The media environment in the Philippines is increasingly restricted, and the political culture seems to intend to close it further; a ranking member of the House of Representatives proposed revising the constitution to grant only a right to the ‘responsible exercise’ of freedom of speech.
Duterte’s government used administrative tools to force the closure of online news outlet Rappler, whose license was revoked in January on the grounds that it had breached ‘foreign ownership’ regulations. In November, Rappler was indicted on tax charges and a warrant issued for its President, Maria Ressa, who managed to post bail. Various state institutions orchestrated harassment of, and a spate of prosecutions against, Rappler – seemingly due to its persistence in exposing human rights violations. President Duterte even specifically mentioned the outlet in his speeches, accusing it of being US-owned and spreading ‘fake news’.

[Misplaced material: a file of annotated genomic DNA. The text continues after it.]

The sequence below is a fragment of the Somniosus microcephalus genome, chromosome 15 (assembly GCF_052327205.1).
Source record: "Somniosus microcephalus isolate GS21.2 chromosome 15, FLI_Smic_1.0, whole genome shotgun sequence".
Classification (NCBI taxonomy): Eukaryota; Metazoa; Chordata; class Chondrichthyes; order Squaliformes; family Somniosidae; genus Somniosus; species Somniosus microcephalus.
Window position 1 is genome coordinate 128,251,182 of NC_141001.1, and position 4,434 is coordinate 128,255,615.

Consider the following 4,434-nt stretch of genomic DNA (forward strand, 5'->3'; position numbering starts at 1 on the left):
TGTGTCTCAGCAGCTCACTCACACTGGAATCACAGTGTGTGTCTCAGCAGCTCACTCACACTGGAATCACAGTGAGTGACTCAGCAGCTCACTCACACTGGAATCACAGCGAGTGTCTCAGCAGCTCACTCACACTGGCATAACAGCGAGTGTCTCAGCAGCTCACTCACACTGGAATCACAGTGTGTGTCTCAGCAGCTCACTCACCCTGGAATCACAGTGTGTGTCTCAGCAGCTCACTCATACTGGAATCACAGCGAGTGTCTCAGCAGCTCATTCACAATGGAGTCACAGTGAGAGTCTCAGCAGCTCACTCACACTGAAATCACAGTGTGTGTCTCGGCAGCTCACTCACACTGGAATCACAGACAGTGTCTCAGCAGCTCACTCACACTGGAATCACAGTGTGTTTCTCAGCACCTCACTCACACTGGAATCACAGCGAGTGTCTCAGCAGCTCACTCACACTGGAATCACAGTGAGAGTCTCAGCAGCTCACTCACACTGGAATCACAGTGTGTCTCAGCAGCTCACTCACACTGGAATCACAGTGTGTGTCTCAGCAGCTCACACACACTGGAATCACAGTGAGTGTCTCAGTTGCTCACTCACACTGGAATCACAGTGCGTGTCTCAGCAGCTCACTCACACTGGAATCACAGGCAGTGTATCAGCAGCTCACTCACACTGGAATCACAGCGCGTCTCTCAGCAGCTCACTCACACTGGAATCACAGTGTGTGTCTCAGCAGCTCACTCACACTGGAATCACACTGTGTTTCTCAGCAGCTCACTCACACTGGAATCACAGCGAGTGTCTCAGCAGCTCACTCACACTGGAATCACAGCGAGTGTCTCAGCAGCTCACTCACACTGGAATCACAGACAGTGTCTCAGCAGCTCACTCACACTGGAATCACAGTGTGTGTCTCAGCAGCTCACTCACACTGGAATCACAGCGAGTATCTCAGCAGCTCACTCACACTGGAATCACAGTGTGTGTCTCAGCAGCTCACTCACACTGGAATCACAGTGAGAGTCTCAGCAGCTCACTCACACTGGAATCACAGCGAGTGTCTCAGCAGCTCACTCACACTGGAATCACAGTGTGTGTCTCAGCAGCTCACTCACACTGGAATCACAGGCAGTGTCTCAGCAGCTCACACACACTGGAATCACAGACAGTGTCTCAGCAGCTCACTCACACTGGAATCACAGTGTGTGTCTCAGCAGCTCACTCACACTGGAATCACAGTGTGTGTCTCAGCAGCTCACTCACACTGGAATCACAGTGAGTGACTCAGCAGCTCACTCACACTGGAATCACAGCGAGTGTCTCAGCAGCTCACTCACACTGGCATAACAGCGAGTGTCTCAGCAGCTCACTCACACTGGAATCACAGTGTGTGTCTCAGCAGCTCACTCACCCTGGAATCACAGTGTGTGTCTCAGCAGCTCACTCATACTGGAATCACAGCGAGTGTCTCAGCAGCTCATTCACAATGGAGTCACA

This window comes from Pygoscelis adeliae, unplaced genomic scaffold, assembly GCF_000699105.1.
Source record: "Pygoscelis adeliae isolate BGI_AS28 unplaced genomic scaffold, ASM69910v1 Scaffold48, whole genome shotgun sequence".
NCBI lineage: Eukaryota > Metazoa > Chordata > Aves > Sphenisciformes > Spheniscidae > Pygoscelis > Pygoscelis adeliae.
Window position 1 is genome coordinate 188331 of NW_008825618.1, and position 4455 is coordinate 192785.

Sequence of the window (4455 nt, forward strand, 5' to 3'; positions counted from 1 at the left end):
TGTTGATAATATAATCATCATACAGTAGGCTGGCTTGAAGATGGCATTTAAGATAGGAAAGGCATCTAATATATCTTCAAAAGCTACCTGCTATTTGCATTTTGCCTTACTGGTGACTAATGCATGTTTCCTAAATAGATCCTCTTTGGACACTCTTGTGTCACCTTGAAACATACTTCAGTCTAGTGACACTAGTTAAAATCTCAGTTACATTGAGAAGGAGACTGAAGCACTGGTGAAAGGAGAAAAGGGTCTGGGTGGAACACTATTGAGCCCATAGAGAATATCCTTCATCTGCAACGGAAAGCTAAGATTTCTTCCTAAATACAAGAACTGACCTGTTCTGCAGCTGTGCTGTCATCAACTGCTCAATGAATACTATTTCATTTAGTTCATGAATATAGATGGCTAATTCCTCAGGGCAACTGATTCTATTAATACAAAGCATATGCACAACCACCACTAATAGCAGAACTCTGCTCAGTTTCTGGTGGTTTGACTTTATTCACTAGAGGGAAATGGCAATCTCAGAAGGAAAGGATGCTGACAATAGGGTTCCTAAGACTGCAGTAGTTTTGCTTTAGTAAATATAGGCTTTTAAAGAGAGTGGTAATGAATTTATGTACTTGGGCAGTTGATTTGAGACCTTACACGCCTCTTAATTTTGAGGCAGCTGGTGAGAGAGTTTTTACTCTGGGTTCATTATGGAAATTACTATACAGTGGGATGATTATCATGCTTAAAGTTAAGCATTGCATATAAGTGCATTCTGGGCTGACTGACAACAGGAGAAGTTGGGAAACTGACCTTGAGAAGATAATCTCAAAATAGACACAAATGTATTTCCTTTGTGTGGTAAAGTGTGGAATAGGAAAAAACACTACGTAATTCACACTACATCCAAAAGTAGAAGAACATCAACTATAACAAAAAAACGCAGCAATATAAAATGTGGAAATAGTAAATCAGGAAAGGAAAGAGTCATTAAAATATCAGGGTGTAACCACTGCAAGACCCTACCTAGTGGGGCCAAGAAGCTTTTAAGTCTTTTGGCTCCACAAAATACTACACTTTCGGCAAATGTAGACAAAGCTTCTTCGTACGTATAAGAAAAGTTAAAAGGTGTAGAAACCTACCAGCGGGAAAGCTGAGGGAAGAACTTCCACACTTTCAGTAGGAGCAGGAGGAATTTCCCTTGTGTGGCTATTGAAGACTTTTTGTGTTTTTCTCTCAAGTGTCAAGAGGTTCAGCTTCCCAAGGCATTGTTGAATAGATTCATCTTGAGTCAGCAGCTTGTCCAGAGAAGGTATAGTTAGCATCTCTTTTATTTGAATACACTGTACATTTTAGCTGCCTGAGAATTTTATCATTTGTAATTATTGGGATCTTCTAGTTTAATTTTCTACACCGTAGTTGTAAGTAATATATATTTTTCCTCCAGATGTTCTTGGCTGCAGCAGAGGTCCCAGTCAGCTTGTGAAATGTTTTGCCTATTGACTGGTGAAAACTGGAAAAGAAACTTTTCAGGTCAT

Mong Palatino, ‘Asia-Pacific welcomes the new year – with declining freedom’, IFEX, 2 February 2018, available at https://ifex.org/asia-pacific-welcomes-the-new-year-with-declining-freedom/
 IFEX, #StandWithRappler: Philippines Revokes License of News Group Critical of Duterte, 16 January 2018, available at https://ifex.org/standwithrappler-philippines-revokes-license-of-news-group-critical-of-duterte/
 Lian Buan, ‘DOJ indicts Rappler Holdings, Maria Ressa for tax evasion’, Rappler, 9 November 2019, available at https://www.rappler.com/nation/216337-doj-indicts-rappler-holdings-tax-evasion-november-9-2018